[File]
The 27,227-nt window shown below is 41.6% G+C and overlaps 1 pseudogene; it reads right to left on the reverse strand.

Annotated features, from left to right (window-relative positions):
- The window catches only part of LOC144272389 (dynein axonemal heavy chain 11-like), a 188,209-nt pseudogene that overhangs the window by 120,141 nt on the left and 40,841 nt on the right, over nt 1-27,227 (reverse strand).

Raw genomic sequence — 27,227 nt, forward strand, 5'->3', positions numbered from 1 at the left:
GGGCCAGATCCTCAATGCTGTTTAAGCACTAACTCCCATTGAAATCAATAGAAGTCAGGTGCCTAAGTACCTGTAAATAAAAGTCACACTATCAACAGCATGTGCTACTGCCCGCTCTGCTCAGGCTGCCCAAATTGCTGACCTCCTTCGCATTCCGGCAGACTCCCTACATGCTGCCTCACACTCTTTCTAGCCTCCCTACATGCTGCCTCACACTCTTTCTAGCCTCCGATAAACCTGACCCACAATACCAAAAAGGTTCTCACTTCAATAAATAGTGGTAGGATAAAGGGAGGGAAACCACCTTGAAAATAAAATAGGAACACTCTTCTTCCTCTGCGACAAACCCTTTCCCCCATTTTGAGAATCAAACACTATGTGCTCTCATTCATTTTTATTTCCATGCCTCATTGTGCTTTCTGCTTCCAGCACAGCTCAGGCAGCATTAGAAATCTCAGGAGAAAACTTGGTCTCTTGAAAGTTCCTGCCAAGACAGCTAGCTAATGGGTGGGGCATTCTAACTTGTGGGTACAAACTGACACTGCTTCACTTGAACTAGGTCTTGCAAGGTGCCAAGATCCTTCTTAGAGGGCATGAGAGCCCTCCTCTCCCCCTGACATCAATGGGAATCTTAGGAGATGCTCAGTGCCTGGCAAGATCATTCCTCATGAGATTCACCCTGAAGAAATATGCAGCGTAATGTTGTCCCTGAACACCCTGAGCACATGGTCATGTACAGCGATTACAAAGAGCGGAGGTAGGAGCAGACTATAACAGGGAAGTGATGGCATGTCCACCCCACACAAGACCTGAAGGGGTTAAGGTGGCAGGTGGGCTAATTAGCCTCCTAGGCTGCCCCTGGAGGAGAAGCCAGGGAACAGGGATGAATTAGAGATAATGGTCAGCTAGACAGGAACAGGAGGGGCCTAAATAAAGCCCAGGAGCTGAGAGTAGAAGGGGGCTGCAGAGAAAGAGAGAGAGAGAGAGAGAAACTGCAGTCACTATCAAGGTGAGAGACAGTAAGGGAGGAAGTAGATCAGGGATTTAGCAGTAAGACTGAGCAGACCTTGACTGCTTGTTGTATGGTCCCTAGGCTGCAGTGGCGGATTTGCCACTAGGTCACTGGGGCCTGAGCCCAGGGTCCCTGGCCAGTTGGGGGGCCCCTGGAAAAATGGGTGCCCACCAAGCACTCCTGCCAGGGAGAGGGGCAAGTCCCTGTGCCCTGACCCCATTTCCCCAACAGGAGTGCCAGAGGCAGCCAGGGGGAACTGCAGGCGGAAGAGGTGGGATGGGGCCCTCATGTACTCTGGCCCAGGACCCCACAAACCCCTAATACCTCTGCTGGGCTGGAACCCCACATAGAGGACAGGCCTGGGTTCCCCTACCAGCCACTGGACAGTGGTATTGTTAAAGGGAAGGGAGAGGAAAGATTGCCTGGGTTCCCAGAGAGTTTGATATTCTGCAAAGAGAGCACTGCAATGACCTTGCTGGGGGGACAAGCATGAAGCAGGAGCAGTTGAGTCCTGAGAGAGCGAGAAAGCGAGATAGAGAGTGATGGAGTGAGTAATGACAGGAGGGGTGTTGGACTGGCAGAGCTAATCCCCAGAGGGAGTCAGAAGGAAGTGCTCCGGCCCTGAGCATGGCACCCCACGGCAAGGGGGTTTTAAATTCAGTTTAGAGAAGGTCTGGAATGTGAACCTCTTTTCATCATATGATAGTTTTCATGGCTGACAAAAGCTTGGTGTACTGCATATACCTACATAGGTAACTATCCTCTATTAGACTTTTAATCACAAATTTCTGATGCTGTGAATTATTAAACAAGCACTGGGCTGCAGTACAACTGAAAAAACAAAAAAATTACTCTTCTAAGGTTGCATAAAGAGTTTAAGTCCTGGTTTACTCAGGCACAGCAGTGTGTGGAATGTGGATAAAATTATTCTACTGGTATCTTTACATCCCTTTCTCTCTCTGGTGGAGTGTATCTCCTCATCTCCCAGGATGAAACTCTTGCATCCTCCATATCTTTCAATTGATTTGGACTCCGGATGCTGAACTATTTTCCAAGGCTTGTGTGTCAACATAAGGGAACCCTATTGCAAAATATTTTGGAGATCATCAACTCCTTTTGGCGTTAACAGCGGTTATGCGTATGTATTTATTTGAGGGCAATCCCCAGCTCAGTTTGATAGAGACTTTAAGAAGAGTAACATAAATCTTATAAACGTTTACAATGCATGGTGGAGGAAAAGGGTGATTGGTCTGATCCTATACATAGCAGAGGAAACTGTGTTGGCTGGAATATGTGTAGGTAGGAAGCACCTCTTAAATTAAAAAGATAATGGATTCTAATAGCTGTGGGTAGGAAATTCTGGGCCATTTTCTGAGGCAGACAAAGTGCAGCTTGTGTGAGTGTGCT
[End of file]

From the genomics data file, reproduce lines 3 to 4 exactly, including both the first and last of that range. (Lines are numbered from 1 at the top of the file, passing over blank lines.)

- The window catches only part of LOC144272389 (dynein axonemal heavy chain 11-like), a 188,209-nt pseudogene that overhangs the window by 120,141 nt on the left and 40,841 nt on the right, over nt 1-27,227 (reverse strand).

Raw genomic sequence — 27,227 nt, forward strand, 5'->3', positions numbered from 1 at the left: